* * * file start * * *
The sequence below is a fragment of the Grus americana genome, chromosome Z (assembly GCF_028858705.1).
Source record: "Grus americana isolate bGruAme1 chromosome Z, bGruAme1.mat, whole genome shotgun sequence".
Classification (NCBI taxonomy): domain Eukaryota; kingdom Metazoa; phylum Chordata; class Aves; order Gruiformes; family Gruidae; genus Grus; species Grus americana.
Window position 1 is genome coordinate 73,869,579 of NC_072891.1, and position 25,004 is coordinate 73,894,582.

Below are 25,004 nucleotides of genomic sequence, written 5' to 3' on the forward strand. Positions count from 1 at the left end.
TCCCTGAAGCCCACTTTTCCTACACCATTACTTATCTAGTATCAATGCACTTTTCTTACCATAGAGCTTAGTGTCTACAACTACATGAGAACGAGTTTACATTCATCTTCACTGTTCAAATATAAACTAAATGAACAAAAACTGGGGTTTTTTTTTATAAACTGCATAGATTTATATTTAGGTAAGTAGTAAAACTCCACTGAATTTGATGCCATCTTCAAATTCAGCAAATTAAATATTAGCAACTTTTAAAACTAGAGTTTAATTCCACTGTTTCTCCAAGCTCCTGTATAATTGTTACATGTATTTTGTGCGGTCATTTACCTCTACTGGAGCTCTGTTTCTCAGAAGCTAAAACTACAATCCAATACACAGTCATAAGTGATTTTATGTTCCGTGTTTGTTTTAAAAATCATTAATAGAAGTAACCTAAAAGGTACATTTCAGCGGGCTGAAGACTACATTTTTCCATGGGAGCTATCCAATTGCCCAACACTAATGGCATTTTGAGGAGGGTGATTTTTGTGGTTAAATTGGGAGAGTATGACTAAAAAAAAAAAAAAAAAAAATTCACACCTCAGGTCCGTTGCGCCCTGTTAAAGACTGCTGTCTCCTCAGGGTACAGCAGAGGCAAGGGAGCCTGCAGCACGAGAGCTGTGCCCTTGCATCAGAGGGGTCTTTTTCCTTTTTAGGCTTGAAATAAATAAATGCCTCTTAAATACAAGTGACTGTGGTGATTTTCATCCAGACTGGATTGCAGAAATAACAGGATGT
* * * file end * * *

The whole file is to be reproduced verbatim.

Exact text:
The sequence below is a fragment of the Grus americana genome, chromosome Z (assembly GCF_028858705.1).
Source record: "Grus americana isolate bGruAme1 chromosome Z, bGruAme1.mat, whole genome shotgun sequence".
Classification (NCBI taxonomy): domain Eukaryota; kingdom Metazoa; phylum Chordata; class Aves; order Gruiformes; family Gruidae; genus Grus; species Grus americana.
Window position 1 is genome coordinate 73,869,579 of NC_072891.1, and position 25,004 is coordinate 73,894,582.

Below are 25,004 nucleotides of genomic sequence, written 5' to 3' on the forward strand. Positions count from 1 at the left end.
TCCCTGAAGCCCACTTTTCCTACACCATTACTTATCTAGTATCAATGCACTTTTCTTACCATAGAGCTTAGTGTCTACAACTACATGAGAACGAGTTTACATTCATCTTCACTGTTCAAATATAAACTAAATGAACAAAAACTGGGGTTTTTTTTTATAAACTGCATAGATTTATATTTAGGTAAGTAGTAAAACTCCACTGAATTTGATGCCATCTTCAAATTCAGCAAATTAAATATTAGCAACTTTTAAAACTAGAGTTTAATTCCACTGTTTCTCCAAGCTCCTGTATAATTGTTACATGTATTTTGTGCGGTCATTTACCTCTACTGGAGCTCTGTTTCTCAGAAGCTAAAACTACAATCCAATACACAGTCATAAGTGATTTTATGTTCCGTGTTTGTTTTAAAAATCATTAATAGAAGTAACCTAAAAGGTACATTTCAGCGGGCTGAAGACTACATTTTTCCATGGGAGCTATCCAATTGCCCAACACTAATGGCATTTTGAGGAGGGTGATTTTTGTGGTTAAATTGGGAGAGTATGACTAAAAAAAAAAAAAAAAAAAATTCACACCTCAGGTCCGTTGCGCCCTGTTAAAGACTGCTGTCTCCTCAGGGTACAGCAGAGGCAAGGGAGCCTGCAGCACGAGAGCTGTGCCCTTGCATCAGAGGGGTCTTTTTCCTTTTTAGGCTTGAAATAAATAAATGCCTCTTAAATACAAGTGACTGTGGTGATTTTCATCCAGACTGGATTGCAGAAATAACAGGATGT